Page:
Then steadily shoulder to shoulder,
 Steadily blade by blade!
 Ready and strong, marching along
 Like the boys of the old Brigade!

Wodehouse had alluded to this song as early as 1901 in an “Under the Flail” column in the Public School Magazine, as well as in The White Feather (1905/07), so the nineteenth-century song must have been the one he knew.

Seeing things. (p. 41)

The UK first edition leaves out this, the middle of the three short lines in the US edition, and has, between the longer paragraphs above and below, simply:

Seeing things?
What sort of things?

guineas (p. 41)

See Ukridge. Three guineas in 1947 had a rough equivalent purchasing power to £130 or US$165 in 2022 values.

smackers (p. 41)

The term, originally American slang, has been used by Wodehouse and other writers for both dollars and pounds (see Bill the Conqueror); this is the only time so far found where it refers to guineas.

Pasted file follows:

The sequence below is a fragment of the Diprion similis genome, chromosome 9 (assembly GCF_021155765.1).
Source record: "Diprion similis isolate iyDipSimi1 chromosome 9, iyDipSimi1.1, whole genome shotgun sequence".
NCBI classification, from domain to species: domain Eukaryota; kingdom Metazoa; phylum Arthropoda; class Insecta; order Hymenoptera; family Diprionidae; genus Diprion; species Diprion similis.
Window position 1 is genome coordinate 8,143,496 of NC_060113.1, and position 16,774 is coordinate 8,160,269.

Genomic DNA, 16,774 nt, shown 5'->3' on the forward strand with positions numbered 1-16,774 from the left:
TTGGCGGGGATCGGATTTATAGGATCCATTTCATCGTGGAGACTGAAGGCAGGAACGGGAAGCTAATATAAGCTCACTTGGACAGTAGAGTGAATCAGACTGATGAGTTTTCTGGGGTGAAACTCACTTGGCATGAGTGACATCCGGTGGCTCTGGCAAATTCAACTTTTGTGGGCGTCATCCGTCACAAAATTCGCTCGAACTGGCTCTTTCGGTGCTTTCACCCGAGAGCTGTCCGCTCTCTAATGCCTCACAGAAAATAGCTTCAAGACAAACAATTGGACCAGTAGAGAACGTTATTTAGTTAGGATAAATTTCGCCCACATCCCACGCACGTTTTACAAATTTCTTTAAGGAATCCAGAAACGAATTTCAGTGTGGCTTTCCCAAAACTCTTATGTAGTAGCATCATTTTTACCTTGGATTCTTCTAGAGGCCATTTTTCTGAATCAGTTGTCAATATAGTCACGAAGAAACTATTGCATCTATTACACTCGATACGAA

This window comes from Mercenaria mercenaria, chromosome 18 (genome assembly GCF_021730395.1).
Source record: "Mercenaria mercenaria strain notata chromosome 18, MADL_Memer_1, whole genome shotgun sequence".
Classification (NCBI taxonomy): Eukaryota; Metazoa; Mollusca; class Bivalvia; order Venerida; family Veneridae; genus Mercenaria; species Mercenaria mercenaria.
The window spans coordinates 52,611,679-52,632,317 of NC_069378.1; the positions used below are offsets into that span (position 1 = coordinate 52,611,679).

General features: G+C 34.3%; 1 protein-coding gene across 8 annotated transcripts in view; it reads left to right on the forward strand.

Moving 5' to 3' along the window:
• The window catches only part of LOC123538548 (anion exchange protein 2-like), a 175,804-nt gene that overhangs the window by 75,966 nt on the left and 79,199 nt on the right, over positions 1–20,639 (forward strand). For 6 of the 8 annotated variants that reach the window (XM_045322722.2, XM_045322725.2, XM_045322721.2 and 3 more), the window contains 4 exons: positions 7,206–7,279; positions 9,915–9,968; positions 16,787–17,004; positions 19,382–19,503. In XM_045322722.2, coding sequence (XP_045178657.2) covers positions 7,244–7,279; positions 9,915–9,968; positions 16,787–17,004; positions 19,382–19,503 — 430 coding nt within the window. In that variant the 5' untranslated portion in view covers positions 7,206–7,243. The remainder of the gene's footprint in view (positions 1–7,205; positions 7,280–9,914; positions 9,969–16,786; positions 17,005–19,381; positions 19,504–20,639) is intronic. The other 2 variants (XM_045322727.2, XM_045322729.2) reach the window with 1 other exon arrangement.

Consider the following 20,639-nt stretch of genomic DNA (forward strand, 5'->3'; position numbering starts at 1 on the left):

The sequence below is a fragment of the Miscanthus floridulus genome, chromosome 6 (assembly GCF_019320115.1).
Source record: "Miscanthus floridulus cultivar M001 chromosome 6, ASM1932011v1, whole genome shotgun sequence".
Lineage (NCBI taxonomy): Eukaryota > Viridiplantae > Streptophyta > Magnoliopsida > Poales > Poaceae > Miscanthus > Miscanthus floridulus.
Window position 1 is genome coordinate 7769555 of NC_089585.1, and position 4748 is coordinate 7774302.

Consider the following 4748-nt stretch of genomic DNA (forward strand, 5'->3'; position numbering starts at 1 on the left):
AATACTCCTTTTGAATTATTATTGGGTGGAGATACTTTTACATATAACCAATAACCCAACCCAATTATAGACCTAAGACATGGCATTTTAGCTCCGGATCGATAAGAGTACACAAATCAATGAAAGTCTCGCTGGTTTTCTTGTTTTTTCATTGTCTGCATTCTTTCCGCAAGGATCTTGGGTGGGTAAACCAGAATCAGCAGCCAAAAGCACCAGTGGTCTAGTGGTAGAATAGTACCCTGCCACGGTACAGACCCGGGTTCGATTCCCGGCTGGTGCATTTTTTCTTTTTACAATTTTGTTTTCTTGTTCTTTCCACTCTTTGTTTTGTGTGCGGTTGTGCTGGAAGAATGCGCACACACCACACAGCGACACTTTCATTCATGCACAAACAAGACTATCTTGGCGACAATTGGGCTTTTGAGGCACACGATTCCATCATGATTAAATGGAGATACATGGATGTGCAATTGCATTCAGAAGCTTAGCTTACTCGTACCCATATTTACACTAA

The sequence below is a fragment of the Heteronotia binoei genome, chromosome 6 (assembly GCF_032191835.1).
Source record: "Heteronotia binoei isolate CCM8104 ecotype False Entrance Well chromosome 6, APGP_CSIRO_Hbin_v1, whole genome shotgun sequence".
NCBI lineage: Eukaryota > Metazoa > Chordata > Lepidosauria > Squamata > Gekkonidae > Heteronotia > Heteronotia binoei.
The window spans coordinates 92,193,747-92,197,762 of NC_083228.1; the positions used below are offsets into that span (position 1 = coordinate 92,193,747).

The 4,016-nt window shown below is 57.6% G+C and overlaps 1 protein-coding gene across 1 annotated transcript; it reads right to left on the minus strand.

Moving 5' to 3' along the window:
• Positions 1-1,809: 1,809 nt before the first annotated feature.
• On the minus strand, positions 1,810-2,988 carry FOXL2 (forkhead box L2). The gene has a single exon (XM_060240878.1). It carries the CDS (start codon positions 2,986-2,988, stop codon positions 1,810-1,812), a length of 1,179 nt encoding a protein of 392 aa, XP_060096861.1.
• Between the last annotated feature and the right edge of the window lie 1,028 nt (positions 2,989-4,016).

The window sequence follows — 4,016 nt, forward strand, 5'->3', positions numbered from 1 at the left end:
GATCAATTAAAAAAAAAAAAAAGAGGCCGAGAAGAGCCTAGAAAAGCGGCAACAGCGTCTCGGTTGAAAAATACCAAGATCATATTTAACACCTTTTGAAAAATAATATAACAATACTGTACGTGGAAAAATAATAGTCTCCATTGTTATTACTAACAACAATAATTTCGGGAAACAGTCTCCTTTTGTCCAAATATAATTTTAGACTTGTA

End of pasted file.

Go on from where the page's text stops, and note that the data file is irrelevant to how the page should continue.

applesauce (p. 42)

See Bill the Conqueror.

talking through his hat (p. 42)

Speaking nonsense, making foolish remarks. The OED has citations beginning in 1888 in America.

Try that on your bazooka (p. 43)

Not the portable tubular rocket-launcher invented in World War II, but the humorous musical instrument after which it is named, an invention of American comedian Bob Burns (1890–1956). Newsweek described it in 1935 as “a trombone-like instrument confected of two gas-pipes and a whisky funnel.”

The phrase is a variant on the sarcastic saying “Try that on your piano!”—like “Put that in your pipe and smoke it,” it is a challenge, a colloquialism for “Think it over and see how you like it” or “Reply to that if you can.” This in turn refers to advertisements in popular sheet music, where excerpts from other songs from the same publisher might appear on the back cover of the sheet music, with the headline “Try this on your piano” or something similar.